Music for Children Vol 1, 2, 3 (Orff-Keetman)
Mallet Madness by Artie Almeida
Teacher created materials
Introduction to performers around the world
6. To what extent did we achieve our purpose?
(pending end of unit)
7. To what extent did we include the elements of the PYP?
(pending end of unit)
8. What student-initiated inquiries arose from the learning?
(pending end of unit)
9. Teacher Notes
ISTE Standards for Educators:
1 LEARNER: Educators continually improve their practice by learning from and with others and exploring proven and promising practices that leverage technology to improve student learning. Educators: 1a Set professional learning goals to explore and apply pedagogical approaches made possible by technology and reflect on their effectiveness.
2 LEADER: Educators seek out opportunities for leadership to support student empowerment and success and to improve teaching and learning. Educators: 2c Model for colleagues the identification, exploration, evaluation, curation and adoption of new digital resources and tools for learning.
4 COLLABORATOR: Educators dedicate time to collaborate with both colleagues and students to improve practice, discover and share resources and ideas, and solve problems. Educators: 4b Collaborate and co-learn with students to discover and use new digital resources and diagnose and troubleshoot technology issues.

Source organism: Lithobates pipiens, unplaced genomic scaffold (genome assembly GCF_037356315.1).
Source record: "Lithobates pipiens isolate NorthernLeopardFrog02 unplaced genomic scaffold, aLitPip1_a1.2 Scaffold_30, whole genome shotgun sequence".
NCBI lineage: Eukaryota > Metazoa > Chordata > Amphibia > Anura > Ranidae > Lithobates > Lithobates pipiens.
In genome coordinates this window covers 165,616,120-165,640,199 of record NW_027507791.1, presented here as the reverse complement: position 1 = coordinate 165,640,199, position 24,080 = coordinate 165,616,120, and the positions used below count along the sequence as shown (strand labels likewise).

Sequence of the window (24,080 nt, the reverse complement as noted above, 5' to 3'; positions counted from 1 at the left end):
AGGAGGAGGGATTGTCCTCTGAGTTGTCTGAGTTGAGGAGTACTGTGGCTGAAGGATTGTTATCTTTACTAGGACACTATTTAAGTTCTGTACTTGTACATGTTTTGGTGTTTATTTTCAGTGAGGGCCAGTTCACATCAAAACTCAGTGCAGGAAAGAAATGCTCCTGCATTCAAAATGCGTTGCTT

5 DESIGNER: Educators design authentic, learner-driven activities and environments that recognize and accommodate learner variability. Educators: 5a Use technology to create, adapt and personalize learning experiences that foster independent learning and accommodate learner differences and needs.
Scope and Sequence
Music – Responding (Phase 1)
• show an understanding that the different forms of arts are forms of expression to be enjoyed.
They know that dance, drama, music and visual arts use symbols and representations to convey meaning. They have a concept of being an audience of different art forms and display awareness of sharing art with others. They are able to interpret and respond to different art forms, including their own work and that of others.
• We enjoy and experience different forms of arts.
• The art is a means of communication and expression.
• People make meaning through the use of symbols.
• People share art with others.